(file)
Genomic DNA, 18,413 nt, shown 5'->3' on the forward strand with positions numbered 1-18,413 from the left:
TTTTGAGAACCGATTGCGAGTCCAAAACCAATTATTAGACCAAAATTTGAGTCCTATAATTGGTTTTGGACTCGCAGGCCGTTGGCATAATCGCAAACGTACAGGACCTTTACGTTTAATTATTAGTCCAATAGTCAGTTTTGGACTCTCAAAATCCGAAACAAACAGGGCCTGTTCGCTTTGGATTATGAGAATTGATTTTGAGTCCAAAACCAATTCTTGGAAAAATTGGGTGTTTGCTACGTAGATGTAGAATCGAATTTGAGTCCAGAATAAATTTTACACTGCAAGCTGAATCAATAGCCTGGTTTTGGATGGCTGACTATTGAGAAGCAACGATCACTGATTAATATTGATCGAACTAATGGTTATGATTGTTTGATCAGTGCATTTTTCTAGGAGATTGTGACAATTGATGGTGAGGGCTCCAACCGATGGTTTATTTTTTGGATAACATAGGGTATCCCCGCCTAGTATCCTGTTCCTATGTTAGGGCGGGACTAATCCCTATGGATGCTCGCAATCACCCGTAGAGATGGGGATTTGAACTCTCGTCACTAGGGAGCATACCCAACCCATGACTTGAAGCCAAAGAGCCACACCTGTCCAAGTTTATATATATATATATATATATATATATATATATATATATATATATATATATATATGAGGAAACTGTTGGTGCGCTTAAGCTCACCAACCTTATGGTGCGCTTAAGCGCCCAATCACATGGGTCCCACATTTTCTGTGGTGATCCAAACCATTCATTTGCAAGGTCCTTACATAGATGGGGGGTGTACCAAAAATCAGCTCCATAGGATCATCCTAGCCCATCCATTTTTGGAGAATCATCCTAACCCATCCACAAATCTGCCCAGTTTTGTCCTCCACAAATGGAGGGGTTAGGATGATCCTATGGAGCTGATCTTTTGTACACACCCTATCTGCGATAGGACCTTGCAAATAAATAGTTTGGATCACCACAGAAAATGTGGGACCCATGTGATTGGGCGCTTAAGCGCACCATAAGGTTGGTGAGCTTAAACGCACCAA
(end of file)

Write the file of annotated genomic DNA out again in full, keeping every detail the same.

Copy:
Genomic DNA, 18,413 nt, shown 5'->3' on the forward strand with positions numbered 1-18,413 from the left:
TTTTGAGAACCGATTGCGAGTCCAAAACCAATTATTAGACCAAAATTTGAGTCCTATAATTGGTTTTGGACTCGCAGGCCGTTGGCATAATCGCAAACGTACAGGACCTTTACGTTTAATTATTAGTCCAATAGTCAGTTTTGGACTCTCAAAATCCGAAACAAACAGGGCCTGTTCGCTTTGGATTATGAGAATTGATTTTGAGTCCAAAACCAATTCTTGGAAAAATTGGGTGTTTGCTACGTAGATGTAGAATCGAATTTGAGTCCAGAATAAATTTTACACTGCAAGCTGAATCAATAGCCTGGTTTTGGATGGCTGACTATTGAGAAGCAACGATCACTGATTAATATTGATCGAACTAATGGTTATGATTGTTTGATCAGTGCATTTTTCTAGGAGATTGTGACAATTGATGGTGAGGGCTCCAACCGATGGTTTATTTTTTGGATAACATAGGGTATCCCCGCCTAGTATCCTGTTCCTATGTTAGGGCGGGACTAATCCCTATGGATGCTCGCAATCACCCGTAGAGATGGGGATTTGAACTCTCGTCACTAGGGAGCATACCCAACCCATGACTTGAAGCCAAAGAGCCACACCTGTCCAAGTTTATATATATATATATATATATATATATATATATATATATATATATATATATATATGAGGAAACTGTTGGTGCGCTTAAGCTCACCAACCTTATGGTGCGCTTAAGCGCCCAATCACATGGGTCCCACATTTTCTGTGGTGATCCAAACCATTCATTTGCAAGGTCCTTACATAGATGGGGGGTGTACCAAAAATCAGCTCCATAGGATCATCCTAGCCCATCCATTTTTGGAGAATCATCCTAACCCATCCACAAATCTGCCCAGTTTTGTCCTCCACAAATGGAGGGGTTAGGATGATCCTATGGAGCTGATCTTTTGTACACACCCTATCTGCGATAGGACCTTGCAAATAAATAGTTTGGATCACCACAGAAAATGTGGGACCCATGTGATTGGGCGCTTAAGCGCACCATAAGGTTGGTGAGCTTAAACGCACCAA